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Chapter 7 The Foreign Exchange Market

Chapter 7 The Foreign Exchange Market

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Chapter 7 The Foreign Exchange Market

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  1. Chapter 7The Foreign Exchange Market

  2. Outlines… • Introduction, • The Structure Of Foreign Exchange Market, • Functions of foreign exchange markets • Spot Market • Forward Market • Hedging • Speculation • Arbitrage

  3. Introduction The Foreign Exchange Market is the market in which different currencies are bought or sold for one another. For example, dollars are traded for yens, yens for pounds, pounds for Afghani and Afghani for dollars etc..

  4. The structure of Foreign Exchange Market Main players of foreign Exchange Market The principle participants in the foreign exchange markets are, • Traders: Individuals who buy and sell foreign currency for their employers • Brokers: Individuals who work in brokerage firms where they often deals in foreign currencies.

  5. The structure of Foreign Exchange Market … • Speculators: A group of brokers invest in stock in the hope of gain but with the risk of loss. • Hedgers: A group of people to make counterbalance sales or purchases in international markets as protection against adverse movement in the exchange rates. 5 Arbitragers: A group of people who are making an exchange of one currency for a second currency, the second for a third, and the third for the first in order to make profit.

  6. Cont’d 6. Government: Although the currencies of most developed countries are allowed to float on the open market, government will sometime intervene as buyers or seller in order to maintain a particular price. For example many countries of the world holds US dollars, so it would be not in their best interest to see the dollar drop sharply. So the government would intervene to buy or sell the dollars in the market place in order to maintain the value of US currency.

  7. Functions of Foreign Exchange Market The main functions of foreign exchange markets are • To transfer funds through one currency of a country to another currency • To provide short term credit to finance trade between countries through various credit instruments • To facilitate avoidance of foreign exchange risks.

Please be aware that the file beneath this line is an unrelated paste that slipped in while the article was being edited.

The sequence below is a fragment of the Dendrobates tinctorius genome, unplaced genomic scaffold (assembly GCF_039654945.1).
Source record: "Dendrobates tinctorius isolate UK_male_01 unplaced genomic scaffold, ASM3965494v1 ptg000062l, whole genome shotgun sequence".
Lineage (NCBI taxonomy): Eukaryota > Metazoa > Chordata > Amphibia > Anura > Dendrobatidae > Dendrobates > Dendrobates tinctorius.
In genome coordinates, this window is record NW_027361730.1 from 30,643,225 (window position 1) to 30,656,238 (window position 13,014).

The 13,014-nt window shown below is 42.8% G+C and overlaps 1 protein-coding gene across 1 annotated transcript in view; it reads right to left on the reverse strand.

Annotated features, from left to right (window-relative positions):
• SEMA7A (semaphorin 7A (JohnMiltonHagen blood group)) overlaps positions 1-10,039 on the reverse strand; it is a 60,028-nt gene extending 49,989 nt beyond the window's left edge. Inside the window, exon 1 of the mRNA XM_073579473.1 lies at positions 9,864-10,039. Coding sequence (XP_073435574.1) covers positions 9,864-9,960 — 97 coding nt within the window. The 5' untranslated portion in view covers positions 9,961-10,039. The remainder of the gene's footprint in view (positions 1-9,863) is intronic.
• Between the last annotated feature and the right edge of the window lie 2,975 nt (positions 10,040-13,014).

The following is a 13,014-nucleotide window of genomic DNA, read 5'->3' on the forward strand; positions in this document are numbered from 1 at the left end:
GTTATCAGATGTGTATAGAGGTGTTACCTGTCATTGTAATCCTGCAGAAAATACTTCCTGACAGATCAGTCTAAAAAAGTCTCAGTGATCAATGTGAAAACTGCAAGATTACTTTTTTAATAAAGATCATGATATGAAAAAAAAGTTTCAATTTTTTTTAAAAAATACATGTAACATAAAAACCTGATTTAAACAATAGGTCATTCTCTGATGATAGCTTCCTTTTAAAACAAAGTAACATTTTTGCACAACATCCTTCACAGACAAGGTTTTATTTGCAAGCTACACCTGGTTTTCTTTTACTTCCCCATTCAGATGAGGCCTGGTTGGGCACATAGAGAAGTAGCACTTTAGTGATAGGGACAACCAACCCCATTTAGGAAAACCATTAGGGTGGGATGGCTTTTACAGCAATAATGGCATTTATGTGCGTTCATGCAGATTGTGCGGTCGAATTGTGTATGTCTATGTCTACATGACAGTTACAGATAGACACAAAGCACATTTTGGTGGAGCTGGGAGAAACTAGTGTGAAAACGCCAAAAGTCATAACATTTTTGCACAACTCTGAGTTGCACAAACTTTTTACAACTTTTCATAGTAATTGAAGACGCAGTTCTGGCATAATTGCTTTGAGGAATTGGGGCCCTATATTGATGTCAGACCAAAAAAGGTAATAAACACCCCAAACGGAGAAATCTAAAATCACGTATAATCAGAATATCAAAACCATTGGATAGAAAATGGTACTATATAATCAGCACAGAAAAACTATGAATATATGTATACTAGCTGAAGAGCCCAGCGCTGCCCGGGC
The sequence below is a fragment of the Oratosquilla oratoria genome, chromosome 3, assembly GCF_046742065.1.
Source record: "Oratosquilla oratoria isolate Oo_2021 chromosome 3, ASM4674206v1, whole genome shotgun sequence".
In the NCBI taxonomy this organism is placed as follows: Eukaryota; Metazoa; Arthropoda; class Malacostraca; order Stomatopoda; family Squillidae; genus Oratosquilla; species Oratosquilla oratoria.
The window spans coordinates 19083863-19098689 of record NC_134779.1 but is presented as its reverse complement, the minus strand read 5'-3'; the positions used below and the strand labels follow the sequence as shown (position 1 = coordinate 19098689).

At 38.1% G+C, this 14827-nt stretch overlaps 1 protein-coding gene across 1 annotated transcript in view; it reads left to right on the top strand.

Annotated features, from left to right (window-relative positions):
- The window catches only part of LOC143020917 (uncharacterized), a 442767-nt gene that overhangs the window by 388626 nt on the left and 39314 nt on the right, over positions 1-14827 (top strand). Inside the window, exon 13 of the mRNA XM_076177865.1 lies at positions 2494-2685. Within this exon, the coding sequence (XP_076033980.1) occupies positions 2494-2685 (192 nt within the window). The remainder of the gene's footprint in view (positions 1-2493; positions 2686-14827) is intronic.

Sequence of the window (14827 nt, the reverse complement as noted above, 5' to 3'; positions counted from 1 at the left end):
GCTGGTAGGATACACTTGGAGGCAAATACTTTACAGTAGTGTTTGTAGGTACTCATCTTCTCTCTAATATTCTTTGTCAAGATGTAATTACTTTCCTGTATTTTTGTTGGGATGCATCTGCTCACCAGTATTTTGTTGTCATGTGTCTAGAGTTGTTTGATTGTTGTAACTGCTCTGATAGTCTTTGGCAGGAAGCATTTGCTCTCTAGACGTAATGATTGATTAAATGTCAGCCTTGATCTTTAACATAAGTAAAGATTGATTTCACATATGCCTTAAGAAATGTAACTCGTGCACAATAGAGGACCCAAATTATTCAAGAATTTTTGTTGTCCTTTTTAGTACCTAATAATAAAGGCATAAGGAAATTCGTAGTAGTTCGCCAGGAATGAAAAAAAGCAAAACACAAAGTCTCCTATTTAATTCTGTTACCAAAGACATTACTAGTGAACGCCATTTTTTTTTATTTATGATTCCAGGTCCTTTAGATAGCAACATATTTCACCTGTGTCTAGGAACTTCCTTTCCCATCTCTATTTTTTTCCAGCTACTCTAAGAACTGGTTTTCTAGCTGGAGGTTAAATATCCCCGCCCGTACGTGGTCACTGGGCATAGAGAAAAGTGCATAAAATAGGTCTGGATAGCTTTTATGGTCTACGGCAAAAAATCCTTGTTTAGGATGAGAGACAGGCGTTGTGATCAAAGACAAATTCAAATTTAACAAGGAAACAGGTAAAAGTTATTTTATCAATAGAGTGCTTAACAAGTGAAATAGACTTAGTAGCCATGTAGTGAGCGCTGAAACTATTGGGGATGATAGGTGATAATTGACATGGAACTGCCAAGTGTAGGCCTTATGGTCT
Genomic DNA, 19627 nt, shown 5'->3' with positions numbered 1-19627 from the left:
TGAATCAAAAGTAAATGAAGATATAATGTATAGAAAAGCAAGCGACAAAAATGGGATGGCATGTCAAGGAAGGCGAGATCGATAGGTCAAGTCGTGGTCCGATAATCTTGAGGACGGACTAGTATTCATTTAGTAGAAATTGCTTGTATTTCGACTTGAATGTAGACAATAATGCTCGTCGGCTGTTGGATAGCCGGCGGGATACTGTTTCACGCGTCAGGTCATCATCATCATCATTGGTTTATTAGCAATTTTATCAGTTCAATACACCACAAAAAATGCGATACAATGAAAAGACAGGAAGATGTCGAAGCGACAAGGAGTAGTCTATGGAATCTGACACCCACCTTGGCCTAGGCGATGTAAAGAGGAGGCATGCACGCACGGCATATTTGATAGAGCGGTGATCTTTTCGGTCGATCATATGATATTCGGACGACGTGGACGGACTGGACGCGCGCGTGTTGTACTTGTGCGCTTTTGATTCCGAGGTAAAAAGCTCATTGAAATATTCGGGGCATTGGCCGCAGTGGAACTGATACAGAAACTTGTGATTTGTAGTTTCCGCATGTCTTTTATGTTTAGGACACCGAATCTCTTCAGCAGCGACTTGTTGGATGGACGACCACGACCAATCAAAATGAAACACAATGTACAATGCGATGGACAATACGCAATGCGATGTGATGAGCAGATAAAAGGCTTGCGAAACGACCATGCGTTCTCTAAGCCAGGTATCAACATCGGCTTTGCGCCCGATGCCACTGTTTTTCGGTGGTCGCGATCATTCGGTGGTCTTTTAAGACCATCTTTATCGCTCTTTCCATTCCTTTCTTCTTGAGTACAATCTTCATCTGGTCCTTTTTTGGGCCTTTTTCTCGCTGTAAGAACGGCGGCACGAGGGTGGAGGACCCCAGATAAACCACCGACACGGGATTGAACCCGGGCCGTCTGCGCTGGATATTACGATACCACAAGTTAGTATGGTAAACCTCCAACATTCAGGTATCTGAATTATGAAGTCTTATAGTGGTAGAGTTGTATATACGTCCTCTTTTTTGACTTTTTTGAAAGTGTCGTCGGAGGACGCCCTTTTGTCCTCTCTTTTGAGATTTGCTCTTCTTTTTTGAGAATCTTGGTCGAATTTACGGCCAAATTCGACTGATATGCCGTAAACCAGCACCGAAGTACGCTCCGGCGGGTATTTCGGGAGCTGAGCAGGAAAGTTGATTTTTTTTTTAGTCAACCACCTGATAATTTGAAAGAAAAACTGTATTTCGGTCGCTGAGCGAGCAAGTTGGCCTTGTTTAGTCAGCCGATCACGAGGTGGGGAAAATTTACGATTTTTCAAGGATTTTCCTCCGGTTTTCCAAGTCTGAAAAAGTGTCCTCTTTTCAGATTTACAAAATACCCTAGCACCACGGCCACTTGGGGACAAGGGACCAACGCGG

8. Kinds of Foreign Exchange Markets From the point of view of foreign exchange transactions, there are two types markets: • The Spot Exchange Market • The Forward Exchange Market

  9. 1 Spot Market In the spot market, the delivery of the foreign exchange has to be made “ on the spot” usually with in two days of the transaction. The exchange rate at which the transaction take place is called the “spot rate”. The spot exchange rate is determined by immediate market demand and supply of foreign exchange.

  10. Forward Market In the forward market, the foreign exchange is bought and sold for delivery at a future date at an agreed rate to day. The rate at which the forward exchange contract is agreed upon is called the “ forward rate” The usual forward exchange contract and rate for 1month, 3 months, 6 months, 9 months and 1 year.

  11. Links of foreign exchange market • Hedging: An important factor influencing the forward rate is hedging. Hedging involves an agreement to sell or buy the required foreign exchange at today’s agreed rate on some future date, usually 3months. Hence, It is the act of avoiding or covering the foreign exchange risks, because foreign exchange rates fluctuates continuously. It can be explained through an Example:

  12. Example For Example a US. Exporter sells goods to a British firms and expect to receive $ 10,000 after 3 months. The British firms ( Importer) fears that the exchange rate between Dollars and Pound will change during this period and would cause increase of cost in his currency. In order to avoid this risk, he covers himself by hedging. The British firms buy $10,000 at today’s forward rate for the pound. After 3 months he pays for his goods from the $ bought at the forward rate 3 months hence, regardless of the spot rate of Pound at that time.

  13. 2 Speculation Speculators

  14. Speculators 2. Speculation: Speculation is apposite to hedging. In hedging we minimize the risk of fluctuation in exchange rate while in Speculation we accept risk. Speculation is based on the Expectations about the future rate of foreign currency. For example:

  15. Speculators A speculator who except the spot rate of a foreign currency to increase in relation to his home currency in 3 months, he buys the foreign currency in the forward market. He sells it at the spot exchange rate after 3 months. If his expectation turns out to be correct, he earns a profit, other wise he may suffer loss e.g suppose the forward rate is 50 Afs per $, a speculator expect that the spot rate will be 51 Afs 3 months from now. He will buy $ forward at 50 Afs in the hope of selling them 3 months from now at 51 Afs.

  16. 3 Arbitrage Arbitrage means the buying and selling of a foreign currency in two markets in order to profit from the exchange rate differences between the markets.

  17. End of Chapter # 7 Any Question?